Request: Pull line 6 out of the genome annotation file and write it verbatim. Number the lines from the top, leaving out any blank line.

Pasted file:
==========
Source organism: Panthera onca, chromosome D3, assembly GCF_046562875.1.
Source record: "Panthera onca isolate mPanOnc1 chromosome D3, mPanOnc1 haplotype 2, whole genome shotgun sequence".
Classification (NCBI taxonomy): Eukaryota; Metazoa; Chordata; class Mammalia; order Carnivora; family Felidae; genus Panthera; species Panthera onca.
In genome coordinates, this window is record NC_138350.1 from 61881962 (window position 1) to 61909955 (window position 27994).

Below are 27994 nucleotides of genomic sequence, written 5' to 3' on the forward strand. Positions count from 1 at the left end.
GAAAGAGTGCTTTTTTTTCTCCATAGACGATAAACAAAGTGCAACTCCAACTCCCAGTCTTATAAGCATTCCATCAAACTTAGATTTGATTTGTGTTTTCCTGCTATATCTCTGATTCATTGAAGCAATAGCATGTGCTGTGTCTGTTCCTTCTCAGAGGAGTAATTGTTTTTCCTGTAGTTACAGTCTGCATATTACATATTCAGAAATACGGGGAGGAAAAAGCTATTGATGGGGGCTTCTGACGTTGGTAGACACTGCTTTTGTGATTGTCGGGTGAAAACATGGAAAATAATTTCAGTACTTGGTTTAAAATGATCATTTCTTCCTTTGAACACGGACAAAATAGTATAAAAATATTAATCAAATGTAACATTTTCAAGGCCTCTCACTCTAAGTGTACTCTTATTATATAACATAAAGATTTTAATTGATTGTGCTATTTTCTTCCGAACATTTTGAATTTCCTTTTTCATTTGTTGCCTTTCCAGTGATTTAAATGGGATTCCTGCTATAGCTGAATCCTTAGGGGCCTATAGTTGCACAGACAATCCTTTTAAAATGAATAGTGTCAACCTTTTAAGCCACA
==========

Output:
GAAAGAGTGCTTTTTTTTCTCCATAGACGATAAACAAAGTGCAACTCCAACTCCCAGTCTTATAAGCATTCCATCAAACTTAGATTTGATTTGTGTTTTCCTGCTATATCTCTGATTCATTGAAGCAATAGCATGTGCTGTGTCTGTTCCTTCTCAGAGGAGTAATTGTTTTTCCTGTAGTTACAGTCTGCATATTACATATTCAGAAATACGGGGAGGAAAAAGCTATTGATGGGGGCTTCTGACGTTGGTAGACACTGCTTTTGTGATTGTCGGGTGAAAACATGGAAAATAATTTCAGTACTTGGTTTAAAATGATCATTTCTTCCTTTGAACACGGACAAAATAGTATAAAAATATTAATCAAATGTAACATTTTCAAGGCCTCTCACTCTAAGTGTACTCTTATTATATAACATAAAGATTTTAATTGATTGTGCTATTTTCTTCCGAACATTTTGAATTTCCTTTTTCATTTGTTGCCTTTCCAGTGATTTAAATGGGATTCCTGCTATAGCTGAATCCTTAGGGGCCTATAGTTGCACAGACAATCCTTTTAAAATGAATAGTGTCAACCTTTTAAGCCACA